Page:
It’s Thanksgiving in the U.S. The dining room table is overflowing with all the trimmings — mashed potatoes, sweet potato casserole, stuffing (or dressing), cranberry sauce, dinner rolls and of course, the star of the show, the glistening, golden turkey.
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You tuck into a full plate, excited and overwhelmed by all the wonderful food at your fingertips. Thank goodness you wore your stretchy pants — you’re going to need them.
Whether you clean your plate or leave a few forkfuls of Brussels sprouts behind, it doesn’t take long before you start to crash. You’re sleepy, sluggish, lethargic and feel like you can’t eat another bite (but wait, there’s three kinds of pumpkin pie, a pecan pie and Grandma’s cookies). Yikes.
Many of us attribute this sloth-like feeling to turkey (and more specifically, to tryptophan). But is that really true? Could other habits and behaviors also account for why we pass out on the couch after a big meal?
Registered dietitian Julia Zumpano, RD, LD, explains why turkey is just part of the recipe to feeling sleepy on Thanksgiving.
Tryptophan is known to cause drowsiness — and it can be found in turkey.
A serving size of turkey, which is about 3 ounces, contains anywhere between 250 milligrams to 300 milligrams of tryptophan.
So, what is tryptophan exactly? It’s an essential amino acid that’s used to make proteins. And you can only get tryptophan from the foods you eat.
Turkey isn’t the only food with tryptophan. Other foods that contain it include:
A key point of clarification, though? You’d have to eat a lot of these foods — including turkey — to feel drowsy.
So, why do you feel sleepy after Thanksgiving dinner or another big meal? You need to look at the whole picture.
“You might feel mildly tired after eating turkey,” says Zumpano. “But the tryptophan is not the only reason.”
Eating turkey is just one piece of the drowsiness puzzle when you eat a big meal like a turkey dinner. Here are some other reasons why you may feel sleepy after Thanksgiving dinner:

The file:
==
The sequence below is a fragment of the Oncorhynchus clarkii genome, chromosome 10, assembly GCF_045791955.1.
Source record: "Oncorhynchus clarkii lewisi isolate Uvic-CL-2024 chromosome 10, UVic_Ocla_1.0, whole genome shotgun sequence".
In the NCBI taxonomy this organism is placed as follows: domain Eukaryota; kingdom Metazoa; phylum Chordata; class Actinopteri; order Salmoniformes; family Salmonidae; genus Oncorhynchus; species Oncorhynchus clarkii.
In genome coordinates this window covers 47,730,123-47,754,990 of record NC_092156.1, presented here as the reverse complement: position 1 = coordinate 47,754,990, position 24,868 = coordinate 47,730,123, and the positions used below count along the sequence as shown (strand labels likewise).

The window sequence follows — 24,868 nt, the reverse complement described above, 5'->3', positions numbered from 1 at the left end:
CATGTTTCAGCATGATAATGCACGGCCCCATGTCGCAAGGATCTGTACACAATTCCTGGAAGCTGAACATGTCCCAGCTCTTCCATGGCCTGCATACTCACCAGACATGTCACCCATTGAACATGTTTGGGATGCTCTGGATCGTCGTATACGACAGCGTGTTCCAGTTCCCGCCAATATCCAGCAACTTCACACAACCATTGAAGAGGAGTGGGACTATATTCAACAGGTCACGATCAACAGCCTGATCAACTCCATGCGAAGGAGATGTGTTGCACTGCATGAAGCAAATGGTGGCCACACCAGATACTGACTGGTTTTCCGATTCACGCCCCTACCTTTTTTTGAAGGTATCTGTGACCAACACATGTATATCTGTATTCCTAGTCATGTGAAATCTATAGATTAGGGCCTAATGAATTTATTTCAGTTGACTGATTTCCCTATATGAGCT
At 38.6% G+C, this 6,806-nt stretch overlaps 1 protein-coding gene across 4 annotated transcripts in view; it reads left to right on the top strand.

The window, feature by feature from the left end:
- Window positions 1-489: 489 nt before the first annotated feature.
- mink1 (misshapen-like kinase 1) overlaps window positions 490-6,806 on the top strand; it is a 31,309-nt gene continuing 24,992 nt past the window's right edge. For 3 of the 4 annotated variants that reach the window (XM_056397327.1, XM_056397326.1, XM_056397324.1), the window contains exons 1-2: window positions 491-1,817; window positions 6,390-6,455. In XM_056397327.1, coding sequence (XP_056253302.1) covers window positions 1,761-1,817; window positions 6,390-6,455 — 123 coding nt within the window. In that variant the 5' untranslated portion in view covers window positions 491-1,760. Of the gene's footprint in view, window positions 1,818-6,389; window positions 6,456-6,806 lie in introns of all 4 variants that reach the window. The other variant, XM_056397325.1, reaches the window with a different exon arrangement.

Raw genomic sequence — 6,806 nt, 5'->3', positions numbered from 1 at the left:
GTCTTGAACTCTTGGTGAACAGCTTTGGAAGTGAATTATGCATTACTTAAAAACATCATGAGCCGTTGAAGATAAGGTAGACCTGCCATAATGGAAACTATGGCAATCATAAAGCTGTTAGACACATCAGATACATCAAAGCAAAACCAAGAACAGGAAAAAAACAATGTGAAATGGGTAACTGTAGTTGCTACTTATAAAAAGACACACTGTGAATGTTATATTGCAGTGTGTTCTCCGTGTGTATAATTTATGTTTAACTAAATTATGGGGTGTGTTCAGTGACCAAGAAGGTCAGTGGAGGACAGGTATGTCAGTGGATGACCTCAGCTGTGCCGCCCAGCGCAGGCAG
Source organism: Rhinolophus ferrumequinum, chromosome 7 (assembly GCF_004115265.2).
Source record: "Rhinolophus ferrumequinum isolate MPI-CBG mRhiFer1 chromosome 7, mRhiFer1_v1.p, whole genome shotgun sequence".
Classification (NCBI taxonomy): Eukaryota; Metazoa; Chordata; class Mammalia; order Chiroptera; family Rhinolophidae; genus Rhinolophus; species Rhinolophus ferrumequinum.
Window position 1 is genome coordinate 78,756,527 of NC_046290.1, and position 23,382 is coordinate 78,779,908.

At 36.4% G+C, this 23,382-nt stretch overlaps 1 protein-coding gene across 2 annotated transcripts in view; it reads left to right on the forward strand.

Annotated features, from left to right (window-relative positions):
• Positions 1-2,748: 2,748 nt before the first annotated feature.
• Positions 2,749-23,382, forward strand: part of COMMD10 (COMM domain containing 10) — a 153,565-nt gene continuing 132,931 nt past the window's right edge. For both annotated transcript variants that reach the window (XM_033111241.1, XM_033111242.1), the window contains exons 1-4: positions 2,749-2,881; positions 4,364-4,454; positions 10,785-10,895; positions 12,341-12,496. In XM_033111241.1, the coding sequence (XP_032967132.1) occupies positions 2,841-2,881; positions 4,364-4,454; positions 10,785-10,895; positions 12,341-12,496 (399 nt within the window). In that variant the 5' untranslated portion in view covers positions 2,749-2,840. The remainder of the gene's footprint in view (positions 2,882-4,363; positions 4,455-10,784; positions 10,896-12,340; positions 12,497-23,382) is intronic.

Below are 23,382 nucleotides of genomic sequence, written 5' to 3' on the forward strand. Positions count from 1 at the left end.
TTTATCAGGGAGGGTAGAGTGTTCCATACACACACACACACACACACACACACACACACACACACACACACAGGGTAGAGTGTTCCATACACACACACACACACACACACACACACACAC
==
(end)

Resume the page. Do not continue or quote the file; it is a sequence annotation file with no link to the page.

You probably tend to overeat during Thanksgiving dinner. And consider the types of foods you’re eating, says Zumpano.
“The meal typically contains large amounts of carbs (stuffing, potatoes, pie, desserts, rolls), which can spike your blood sugar initially,” she continues. “But then, your blood sugar levels crash or decrease, which leaves you feeling lethargic.”
To handle the large amount of food in your stomach, there’s a change in your blood circulation.
“Your bowels need more blood to digest the large meal, which may lead to less blood to your brain causing you to feel less alert,” explains Zumpano.
You don’t just have to contend with all the delicious food options. You may also feel like having a cocktail, glass of wine or beer with your meal.
“When you’re adding alcohol in the mix, that’s going to make you feel that more lethargic, more relaxed feeling on top of a big heavy meal,” Zumpano adds.
What can you do to combat that post-meal crash? Zumpano shares a few tips:
It can be tempting to load up your plate with all Thanksgiving dinner has to offer. But if you don’t like how you feel afterward, remember that you’re in control.
“If it’s a part of Thanksgiving that you don’t particularly enjoy, know that you can change the outcome,” encourages Zumpano. “You can take steps like watching how much you eat and drink exercising and getting enough sleep beforehand.”